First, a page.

Adrian Bartlett is the founder of the Crabstock Shellfish Festival. Adrian started fishing in 1987. He started as a deckhand then worked his way up to skipper on crabbing boats or potters based in Kingswear, South Devon. Adrian has fished for edible brown crabs and native lobster all around the UK coast, but mainly built his crabbing career in the English Channel in the tidal waters North of Alderney (Channel Islands) on various boats and for various owners.

After working in the industry for 25 years and being passionate about the UK Seafish Industry, an opportunity arose where Adrian could share his knowledge and passion with the UK public and chefs to show how good UK Shellfish is to eat and how easy it is to pick a crab without fear.  Crabstock Shellfish Festival was born!

Adrian says: “Crabstock is a lot of fun for all the family, but it’s also about teaching people about the health benefits of eating Great British Shellfish as well as the social and economic importance of supporting the country’s fishing industry. I fully believe that our shellfish is the best in the world and that we should do all that we can to keep all our wonderful, nutritious, sustainable shellfish on the menu.

What does Adrian put the success of Crabstock down to? 

“Being inland we have a unique opportunity to show a new audience what’s being caught all around UK coasts. To our knowledge we are the Only Inland Seafood Festival showcasing all aspects of Shellfish and fish caught all around UK waters. We also work hard with the children by getting them to try shellfish for the very first time. The festival also works to get rid of all the silly myths about eating shellfish i.e. the dead man’s fingers. Plus it’s loads of fun for all the family through different activities.”

2015 is looking very prosperous for Adrian and the Crabstock team with three festivals being planned. Off the back of Crabstock Adrian gets invited to be involved with other seafood festival around the UK by showing how to pick a crab with a tea spoon and a rolling pin.

What does Adrian think the key health benefits of eating shellfish are? 

“It’s now widely accepted that oily fish, which is high in long-chain Omega-3 polyunsaturated fatty acids is good for you. It’s not just found in Herring and Mackerel, Crab, Oysters, and Hake – Brown Shrimps are also a good source. Seafood is an excellent source of protein and provides a wide range of vitamins and minerals. A good source to find out more about the benefits of eating seafood is: www.seafood.org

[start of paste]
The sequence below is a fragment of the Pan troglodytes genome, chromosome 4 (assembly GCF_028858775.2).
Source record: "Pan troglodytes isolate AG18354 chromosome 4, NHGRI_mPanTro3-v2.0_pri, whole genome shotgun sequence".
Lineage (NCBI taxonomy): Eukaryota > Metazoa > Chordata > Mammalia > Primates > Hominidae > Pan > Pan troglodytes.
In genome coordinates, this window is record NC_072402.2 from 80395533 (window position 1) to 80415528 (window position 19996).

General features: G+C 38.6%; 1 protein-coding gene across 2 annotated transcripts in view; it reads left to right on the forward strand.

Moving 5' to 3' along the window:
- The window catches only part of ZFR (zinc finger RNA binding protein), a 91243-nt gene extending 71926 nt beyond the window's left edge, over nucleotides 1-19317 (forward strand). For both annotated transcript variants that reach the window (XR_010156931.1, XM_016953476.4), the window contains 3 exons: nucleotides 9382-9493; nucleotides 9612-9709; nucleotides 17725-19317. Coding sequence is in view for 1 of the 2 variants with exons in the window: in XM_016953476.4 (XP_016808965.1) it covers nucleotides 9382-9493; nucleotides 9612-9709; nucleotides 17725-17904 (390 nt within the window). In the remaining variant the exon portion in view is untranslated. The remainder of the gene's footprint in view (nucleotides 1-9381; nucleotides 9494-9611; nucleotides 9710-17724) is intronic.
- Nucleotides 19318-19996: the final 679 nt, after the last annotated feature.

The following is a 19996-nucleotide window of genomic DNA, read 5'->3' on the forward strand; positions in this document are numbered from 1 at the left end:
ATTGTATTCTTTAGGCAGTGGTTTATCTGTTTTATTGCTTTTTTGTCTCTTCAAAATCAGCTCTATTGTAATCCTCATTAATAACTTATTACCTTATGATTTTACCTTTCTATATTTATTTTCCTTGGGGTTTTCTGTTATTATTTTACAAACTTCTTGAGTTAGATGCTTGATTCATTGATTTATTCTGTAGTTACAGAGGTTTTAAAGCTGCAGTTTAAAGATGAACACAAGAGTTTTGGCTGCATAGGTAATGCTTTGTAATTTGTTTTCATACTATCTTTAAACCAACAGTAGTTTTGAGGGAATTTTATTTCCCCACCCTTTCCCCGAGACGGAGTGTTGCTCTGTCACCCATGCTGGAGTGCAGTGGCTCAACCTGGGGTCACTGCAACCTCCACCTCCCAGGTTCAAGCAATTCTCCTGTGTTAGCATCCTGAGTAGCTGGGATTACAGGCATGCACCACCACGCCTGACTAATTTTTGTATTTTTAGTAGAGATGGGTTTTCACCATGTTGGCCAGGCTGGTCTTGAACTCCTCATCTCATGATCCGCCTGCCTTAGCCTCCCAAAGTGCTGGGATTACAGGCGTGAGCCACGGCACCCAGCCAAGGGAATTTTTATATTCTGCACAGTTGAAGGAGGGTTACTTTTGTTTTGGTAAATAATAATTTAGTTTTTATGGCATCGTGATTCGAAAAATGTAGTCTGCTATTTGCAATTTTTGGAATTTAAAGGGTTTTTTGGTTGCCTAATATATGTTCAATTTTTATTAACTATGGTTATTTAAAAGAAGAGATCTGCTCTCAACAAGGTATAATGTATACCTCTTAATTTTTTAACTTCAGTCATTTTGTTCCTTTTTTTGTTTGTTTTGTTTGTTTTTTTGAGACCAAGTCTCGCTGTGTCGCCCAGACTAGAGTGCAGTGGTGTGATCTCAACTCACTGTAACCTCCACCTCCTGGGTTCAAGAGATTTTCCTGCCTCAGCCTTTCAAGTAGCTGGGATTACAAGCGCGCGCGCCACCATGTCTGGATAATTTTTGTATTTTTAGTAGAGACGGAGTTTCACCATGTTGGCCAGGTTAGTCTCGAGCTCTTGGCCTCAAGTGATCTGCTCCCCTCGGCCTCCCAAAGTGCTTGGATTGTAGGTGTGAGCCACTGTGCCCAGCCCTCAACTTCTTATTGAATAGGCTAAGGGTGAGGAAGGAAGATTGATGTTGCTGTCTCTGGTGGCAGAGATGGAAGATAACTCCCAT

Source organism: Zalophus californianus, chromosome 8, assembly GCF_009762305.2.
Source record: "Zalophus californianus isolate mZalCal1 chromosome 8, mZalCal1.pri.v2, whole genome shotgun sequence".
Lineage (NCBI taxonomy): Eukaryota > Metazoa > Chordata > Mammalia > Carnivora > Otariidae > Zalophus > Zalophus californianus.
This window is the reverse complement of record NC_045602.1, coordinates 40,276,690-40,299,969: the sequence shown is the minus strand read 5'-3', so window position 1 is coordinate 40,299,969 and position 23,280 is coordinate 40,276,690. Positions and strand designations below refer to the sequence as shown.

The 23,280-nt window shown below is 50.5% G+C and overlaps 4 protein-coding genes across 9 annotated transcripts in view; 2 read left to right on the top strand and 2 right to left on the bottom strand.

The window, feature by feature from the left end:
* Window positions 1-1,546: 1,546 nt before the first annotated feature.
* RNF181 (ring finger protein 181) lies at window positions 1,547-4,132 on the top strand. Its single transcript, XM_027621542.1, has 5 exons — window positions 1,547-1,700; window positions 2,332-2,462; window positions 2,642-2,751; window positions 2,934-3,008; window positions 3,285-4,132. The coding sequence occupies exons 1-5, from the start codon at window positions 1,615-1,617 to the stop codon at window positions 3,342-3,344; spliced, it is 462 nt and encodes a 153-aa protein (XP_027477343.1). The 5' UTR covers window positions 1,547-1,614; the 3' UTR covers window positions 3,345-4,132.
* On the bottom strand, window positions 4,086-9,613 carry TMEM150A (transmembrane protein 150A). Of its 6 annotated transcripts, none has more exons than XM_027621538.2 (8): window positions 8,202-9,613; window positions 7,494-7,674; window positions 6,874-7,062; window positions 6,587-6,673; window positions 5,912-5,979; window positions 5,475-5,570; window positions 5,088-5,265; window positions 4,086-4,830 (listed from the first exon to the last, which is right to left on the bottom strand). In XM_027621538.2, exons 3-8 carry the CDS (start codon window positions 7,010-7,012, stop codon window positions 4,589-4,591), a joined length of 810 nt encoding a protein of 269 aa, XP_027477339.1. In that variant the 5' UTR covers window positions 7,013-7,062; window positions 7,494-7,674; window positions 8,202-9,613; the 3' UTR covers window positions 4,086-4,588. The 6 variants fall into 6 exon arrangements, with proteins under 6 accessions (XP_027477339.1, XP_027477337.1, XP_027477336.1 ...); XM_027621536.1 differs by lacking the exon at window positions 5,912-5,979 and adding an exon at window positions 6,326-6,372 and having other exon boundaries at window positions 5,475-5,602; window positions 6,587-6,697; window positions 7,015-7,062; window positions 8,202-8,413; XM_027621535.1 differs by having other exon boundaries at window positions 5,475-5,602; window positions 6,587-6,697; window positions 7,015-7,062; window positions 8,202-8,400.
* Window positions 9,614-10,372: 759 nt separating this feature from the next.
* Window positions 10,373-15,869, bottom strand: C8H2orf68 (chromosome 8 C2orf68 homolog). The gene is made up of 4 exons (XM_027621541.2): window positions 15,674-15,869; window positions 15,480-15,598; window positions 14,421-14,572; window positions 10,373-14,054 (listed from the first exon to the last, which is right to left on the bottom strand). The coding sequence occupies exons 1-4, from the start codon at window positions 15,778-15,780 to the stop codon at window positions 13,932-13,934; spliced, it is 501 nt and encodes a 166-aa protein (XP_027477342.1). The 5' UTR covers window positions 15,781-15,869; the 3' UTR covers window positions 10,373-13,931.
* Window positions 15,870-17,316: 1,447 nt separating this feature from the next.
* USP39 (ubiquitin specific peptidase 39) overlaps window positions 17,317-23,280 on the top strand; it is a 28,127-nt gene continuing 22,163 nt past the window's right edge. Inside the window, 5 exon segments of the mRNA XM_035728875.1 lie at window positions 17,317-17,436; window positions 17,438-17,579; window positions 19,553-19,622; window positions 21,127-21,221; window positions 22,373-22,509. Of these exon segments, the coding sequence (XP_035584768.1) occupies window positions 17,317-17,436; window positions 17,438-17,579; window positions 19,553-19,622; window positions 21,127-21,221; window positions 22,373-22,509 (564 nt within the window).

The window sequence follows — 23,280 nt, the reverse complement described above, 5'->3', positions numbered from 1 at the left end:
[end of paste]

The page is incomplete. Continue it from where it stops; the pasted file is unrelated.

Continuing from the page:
Why does Adrian feel it’s important that the UK fishing industry is supported and promoted? 

“We have such a brilliant array of fantastic shellfish and fish being caught daily, but with the majority being exported all over the world (which is good, but the UK public are missing out) we need to try to keep some back. This can only be achieved by educating the public on various ways to try fish and by encouraging them to see the health benefits of eating seafood, plus its very tasty which helps.”

What single thing would Adrian change for the fishing industry if he was Prime Minister?  

“This is difficult to answer. It’s difficult to stay none political being in the fishing industry. It would be great if Crabstock had the chance to put seafood education into schools.

crabstock10
These kids have never seen, let alone held live shellfish. Their eyes light up and the enthusiasm they show is amazing.

The Crabstock team has gone into primary schools with kids from the age of five to eleven throughout the UK in the past four years with live crabs and lobsters and videos of the industry. These kids have never seen, let alone held live shellfish. Their eyes light up and the enthusiasm they show is amazing. Then, when we get them to taste the seafood it’s even better. We think by showing the young what we have, they should start to eat seafood without fears and this will support the industry in future years.”

What is Adrian’s favourite seafood recipe? 

“Simple ‘Crab’, a nice fresh handpicked sandwich on wholemeal bread, brown meat acting as butter then the sweetest white meat as filling. But I do love all fresh shellfish and fish”

Can Adrian tell us  a fact about crab that we may not already know ?

“Dead man’s fingers are NOT poisonous. It’s a FACT. They just don’t taste good. What they are is the gills that keep the crab alive, and this is the same for all crabs and lobsters. This is the biggest thing Crabstock deals with at our festivals.

Crabstock is in the unique position of being inland and targeting a totally new audience with fantastic UK caught seafood.